Tuesday, July 12, 2011

More Pilling

A change of tactics today meant I washed a few weeks’ worth of muck from the car in the morning and left a walk until the afternoon; and I know I work Pilling close to death but it’s still the local patch that holds the ever present optimism for new discoveries. Today I split most of my precious few hours between watching a newly arrived Wheatear and observing the Skylarks and their territories.

The first find was not a disappointment, a very juvenile, scaly Wheatear, fresh in from goodness knows where as it sat on a post below the sea wall. It took thirty minutes of gentle persuasion before it finally saw the meal worm in the spring trap, then bingo, I took a closer look. With a wing length of 99mm and more growth to come in the next few weeks the bird was almost certainly a male, but could be of either the nominate race Oenanthe oenanthe, or the Greenland race O.o. leucorhoa.

Wheatear

Wheatear - juvenile

The area around Pilling Water was much the same as recent days, 40 Linnet, 18 Greenfinch, 8 Goldfinch and 4 Meadow Pipit, with 4 Common Sandpiper and 3 Grey Heron along the outflow. It was good to see the young Kestrels have finally emerged from the Damside nest box, with 3 birds together, alternating between hunting the silage fields, fence hopping below the sea wall and exploring the outer marsh.

Kestrel - juvenile

The next discovery was another Skylark nest to add to the one yesterday. This latest nest was just a couple of yards from the still visible remains of a previous nest where I ringed the chicks on 7th June, so this new one is almost certainly a second brood from the same parents. Today’s nest was at a handy stage whereby the three youngsters were an ideal size to ring, feathers just emerging from their sheaths and legs fully formed. Because of a Skylark’s almost completely open nesting situation, only a few leaves of vegetation overhanging the nest, the straw coloured downy growth of motionless chicks makes perfect camouflage against overhead predators.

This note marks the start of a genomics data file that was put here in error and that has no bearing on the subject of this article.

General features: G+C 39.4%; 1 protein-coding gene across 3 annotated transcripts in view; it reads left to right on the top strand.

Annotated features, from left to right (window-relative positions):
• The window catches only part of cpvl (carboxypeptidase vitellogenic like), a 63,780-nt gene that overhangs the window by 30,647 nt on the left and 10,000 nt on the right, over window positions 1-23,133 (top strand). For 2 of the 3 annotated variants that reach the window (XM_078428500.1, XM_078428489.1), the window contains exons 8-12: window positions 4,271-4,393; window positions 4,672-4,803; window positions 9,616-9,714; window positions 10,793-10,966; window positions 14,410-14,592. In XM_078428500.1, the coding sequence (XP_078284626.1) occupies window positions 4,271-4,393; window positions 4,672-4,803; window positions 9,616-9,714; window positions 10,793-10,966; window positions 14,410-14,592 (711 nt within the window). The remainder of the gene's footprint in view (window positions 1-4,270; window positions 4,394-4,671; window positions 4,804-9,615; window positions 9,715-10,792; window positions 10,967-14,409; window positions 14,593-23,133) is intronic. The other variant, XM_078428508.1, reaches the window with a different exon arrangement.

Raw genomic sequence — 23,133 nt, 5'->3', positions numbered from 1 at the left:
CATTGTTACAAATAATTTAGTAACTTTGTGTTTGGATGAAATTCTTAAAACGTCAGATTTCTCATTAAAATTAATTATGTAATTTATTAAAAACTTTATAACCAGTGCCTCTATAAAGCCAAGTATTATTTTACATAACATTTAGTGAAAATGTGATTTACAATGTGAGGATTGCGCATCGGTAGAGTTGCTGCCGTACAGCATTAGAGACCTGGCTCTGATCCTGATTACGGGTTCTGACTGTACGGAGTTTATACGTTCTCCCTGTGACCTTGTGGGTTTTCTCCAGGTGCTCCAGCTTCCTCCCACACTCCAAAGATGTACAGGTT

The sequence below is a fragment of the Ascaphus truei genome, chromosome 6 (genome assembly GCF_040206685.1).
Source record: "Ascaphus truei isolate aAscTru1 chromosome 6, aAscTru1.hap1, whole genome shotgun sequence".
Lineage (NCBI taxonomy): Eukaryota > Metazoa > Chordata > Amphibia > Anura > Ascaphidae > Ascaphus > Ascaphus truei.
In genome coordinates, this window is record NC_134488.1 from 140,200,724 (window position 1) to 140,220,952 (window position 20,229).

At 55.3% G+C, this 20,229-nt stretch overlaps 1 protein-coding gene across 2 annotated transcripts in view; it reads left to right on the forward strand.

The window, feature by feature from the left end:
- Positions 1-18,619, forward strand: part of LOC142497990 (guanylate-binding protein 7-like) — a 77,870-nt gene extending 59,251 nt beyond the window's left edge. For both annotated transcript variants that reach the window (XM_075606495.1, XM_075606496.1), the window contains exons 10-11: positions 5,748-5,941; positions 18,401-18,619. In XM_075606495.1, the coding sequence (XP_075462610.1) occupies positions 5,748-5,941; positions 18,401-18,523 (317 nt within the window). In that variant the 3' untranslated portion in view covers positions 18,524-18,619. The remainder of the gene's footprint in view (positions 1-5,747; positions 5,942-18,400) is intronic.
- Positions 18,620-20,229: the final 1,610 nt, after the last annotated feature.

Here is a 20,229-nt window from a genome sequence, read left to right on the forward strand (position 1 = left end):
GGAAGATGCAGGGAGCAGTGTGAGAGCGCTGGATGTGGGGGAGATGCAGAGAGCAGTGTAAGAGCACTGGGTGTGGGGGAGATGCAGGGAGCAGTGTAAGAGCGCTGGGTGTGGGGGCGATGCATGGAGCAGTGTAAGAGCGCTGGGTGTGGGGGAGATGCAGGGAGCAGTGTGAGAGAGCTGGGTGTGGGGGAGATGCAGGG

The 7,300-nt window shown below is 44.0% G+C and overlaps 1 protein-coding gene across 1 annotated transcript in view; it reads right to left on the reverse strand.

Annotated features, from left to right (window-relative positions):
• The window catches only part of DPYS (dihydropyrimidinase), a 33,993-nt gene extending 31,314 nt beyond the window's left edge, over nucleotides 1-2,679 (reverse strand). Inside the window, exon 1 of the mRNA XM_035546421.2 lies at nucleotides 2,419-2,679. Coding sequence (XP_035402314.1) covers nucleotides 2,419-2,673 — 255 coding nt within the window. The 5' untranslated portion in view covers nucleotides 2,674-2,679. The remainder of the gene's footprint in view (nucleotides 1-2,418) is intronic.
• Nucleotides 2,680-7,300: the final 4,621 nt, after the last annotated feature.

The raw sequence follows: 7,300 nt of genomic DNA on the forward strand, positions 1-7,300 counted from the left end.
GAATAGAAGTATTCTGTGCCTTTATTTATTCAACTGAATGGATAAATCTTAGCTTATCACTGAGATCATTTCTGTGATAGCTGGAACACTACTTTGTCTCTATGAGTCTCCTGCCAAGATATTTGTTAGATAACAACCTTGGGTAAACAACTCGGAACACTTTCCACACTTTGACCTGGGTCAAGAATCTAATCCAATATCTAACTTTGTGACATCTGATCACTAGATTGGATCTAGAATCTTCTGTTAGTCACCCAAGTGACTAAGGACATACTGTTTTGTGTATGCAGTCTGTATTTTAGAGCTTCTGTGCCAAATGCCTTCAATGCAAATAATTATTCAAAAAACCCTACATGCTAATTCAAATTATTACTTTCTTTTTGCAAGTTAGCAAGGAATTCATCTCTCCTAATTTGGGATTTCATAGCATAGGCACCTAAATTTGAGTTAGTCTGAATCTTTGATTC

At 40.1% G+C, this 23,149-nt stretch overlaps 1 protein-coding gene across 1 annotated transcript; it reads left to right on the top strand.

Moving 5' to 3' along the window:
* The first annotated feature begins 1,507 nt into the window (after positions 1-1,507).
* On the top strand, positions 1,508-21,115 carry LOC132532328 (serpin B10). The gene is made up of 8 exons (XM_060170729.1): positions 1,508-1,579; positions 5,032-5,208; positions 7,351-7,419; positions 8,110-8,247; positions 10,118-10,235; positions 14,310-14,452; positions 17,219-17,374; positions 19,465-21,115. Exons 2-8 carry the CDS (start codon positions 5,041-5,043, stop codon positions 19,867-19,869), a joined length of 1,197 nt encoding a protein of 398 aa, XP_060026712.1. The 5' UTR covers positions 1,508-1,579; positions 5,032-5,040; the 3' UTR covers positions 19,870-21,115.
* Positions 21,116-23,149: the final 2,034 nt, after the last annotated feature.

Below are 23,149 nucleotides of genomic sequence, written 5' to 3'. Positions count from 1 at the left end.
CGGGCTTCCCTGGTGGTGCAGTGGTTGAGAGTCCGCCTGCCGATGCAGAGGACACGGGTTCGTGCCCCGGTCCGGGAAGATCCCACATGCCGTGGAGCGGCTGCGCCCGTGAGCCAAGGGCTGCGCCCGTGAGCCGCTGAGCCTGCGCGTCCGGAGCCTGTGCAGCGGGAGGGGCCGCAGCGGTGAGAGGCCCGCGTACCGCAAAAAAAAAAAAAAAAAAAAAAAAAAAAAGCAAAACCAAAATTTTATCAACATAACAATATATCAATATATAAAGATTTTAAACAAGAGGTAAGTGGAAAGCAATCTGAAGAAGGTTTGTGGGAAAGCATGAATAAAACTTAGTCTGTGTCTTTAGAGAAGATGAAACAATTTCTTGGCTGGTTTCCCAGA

I also checked out yesterday’s Skylark nest but from a distance, and found the parents still visiting with food, so all should be OK for more Skylark ringing tomorrow and yet another Pilling visit.

Skylark nest

Skylark chick

6 comments:

Errol said...

Can't beat patch work, can you, Phil? I think it's the grist of birding and enjoy it as much as you obviously do. Keep it coming - and the photos!

Pete Woodruff said...

It's not possible to visit a 'patch' too often....but you already know that don't you Phil.

missing moments said...

Great photos! That last little guy is, well ... little!

Seasons said...

Phil, I try to make every effort to keep up with your posts. I like reading the narrative, and days I am rushed, then looking at those pictures is always a pleasure. Thank you.

Magia da Inês said...

♥ •˚。
Amigo,
Passei para conhecer o seu blog.
Estou encantada com suas fotos... você consegue segurar na mão pássaros que vivem na natureza.
Beijinhos, querido.
Brasil
♥ •˚。
°° 。♥。
●/ ♥•˚。˚
/▌
/ \ 。˚。♥

David Riewe said...

Just a quick note to say I am enjoying all these photos, I am glad you put up "Another Bird Blog" :-)

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